Milan Conference

GINI's Year 1 Conference took place in Milan (February 4-5, 2011). See Conference Programme here.


Method and Measurement Workshop in Amsterdam

GINI's Method and Measurement Workshop in Amsterdam (October 22-23), 2010 for Work Package 3 INEQ Inequalities Analysis Group. Download Workshop Programme.


Kick-off Conference in London

A special Opening conference "Changing Inequalities: How Do They Affect Societies?" kicked off the activities of the GINI project. The international, three-year research project will focus on the societal impacts of growing inequalities in many countries. Some 70 people, including most of the scholars involved in the project, attended the two-day meeting which was hosted by GINI's British partner, the London School of Economics, on Friday 19 and Saturday 20 March 2010. To see the full programme click here and to view the pictures of the conference click here here.

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GINI Coordinator Wiemer Salverda receives
European Commissioner László Andor
Commissioner Andor spoke about poverty in the perspective of the Europe 2020 Agenda. He announced as a headline target of the Agenda a reduction of the number of people at risk of poverty across the European Union, currently 80 million, by 20 million. His contribution can be found here.
 
Leading academics from Europe, North America and the OECD covered the relevance of inequalities over an impressive interdisciplinary range of topics such as health, the economy, political attitudes, European integration, and policy making. The six lectures built on the state-of-the-art knowledge to discuss the challenges for future research, stirring lively debate with the audience.
 
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Sir Tony Atkinson, an essential
contributor to the analysis of
inequality since the 1960s and
the mentor of many scholars
involved in GINI
Professor Atkinson (Economist at Nuffield College Oxford and LSE) put income inequalities in a long-term and internationally comparative perspective. He strongly advocated bringing the components of inequality together in the analysis and suggested a way for modelling this. His contribution can be accessed here.
 
Professor Marmot is one of the world's most authoritative scholars of the social gradient in health. He chaired the major British government review of health inequalities aimed at an improved strategy for the near future. At the conference he presented the review's very recently published results of Fair Society, Healthy Lives. His contribution is available here.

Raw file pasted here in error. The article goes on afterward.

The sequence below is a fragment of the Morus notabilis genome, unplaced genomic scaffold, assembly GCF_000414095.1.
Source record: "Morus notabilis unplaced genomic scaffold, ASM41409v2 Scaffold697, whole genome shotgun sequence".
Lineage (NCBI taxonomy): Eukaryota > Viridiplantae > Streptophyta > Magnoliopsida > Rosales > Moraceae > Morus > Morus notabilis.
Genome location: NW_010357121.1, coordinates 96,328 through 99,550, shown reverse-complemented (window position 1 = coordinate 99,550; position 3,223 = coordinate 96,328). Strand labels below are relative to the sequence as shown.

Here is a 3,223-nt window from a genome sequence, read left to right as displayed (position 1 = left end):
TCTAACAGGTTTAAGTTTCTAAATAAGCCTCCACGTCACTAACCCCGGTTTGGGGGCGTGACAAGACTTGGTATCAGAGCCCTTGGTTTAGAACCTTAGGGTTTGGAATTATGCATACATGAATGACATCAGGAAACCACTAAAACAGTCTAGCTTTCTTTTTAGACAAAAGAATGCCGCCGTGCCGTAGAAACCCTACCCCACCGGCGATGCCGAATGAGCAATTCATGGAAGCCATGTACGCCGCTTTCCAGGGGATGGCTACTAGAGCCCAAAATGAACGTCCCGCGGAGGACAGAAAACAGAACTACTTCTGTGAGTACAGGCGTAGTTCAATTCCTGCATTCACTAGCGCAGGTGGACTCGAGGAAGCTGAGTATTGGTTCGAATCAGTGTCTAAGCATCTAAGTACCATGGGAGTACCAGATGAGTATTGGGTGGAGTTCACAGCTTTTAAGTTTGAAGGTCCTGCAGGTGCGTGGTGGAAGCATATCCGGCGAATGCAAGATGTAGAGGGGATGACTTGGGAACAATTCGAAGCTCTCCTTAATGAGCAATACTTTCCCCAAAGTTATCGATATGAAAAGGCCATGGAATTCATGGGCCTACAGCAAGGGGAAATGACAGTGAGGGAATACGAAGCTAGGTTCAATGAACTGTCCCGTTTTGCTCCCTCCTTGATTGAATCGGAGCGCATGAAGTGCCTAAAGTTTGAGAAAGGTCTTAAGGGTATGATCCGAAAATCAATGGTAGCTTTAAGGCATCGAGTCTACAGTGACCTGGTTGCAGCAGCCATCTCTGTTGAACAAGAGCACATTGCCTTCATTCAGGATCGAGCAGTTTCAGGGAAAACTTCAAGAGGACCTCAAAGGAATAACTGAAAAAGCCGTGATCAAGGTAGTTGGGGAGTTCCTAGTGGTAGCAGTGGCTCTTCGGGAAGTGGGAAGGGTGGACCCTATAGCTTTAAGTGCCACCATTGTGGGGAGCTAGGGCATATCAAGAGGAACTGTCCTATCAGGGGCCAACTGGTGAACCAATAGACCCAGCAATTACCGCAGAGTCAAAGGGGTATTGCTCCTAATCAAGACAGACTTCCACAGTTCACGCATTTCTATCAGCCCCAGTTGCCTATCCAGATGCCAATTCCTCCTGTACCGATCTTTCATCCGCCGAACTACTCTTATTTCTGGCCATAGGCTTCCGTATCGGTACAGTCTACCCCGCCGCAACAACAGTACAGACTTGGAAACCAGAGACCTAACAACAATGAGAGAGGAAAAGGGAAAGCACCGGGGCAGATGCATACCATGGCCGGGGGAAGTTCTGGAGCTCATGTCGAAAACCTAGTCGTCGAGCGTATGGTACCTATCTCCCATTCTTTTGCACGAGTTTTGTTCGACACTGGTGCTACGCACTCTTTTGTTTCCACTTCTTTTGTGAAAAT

Other stimulating contributions on political values, European integration, policy in relation to inequality and on the interest of inequality to policy were made, on Friday, by Professors Giuseppe Bertola (Turin), Robert Anderson (Toronto), and Lane Kenworthy (Arizona), and OECD Senior Policy Analyst Michael Förster.
 
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Sir Michael Marmot (University
College London), chair of the
WHO's Commission on Social
Determinants of Health and
winner of the American
William B Graham Prize

 
On Saturday the focus was the possible effects of the current crisis on inequalities. Professor John Hills (LSE), OECD senior economist Herwig Immervoll, and Director of TÄRKI (Budapest) István György Tóth covered the grounds for the UK, Germany and the European Union.
 
In a Method & Measurement session and four Theme sessions on Inequality Analysis, Social Impacts, Political and Cultural Impacts, and Policy, the members of the project discussed the nature and timing of the joint research that they will be undertaking in GINI.
 
Photos by Mick Testa.

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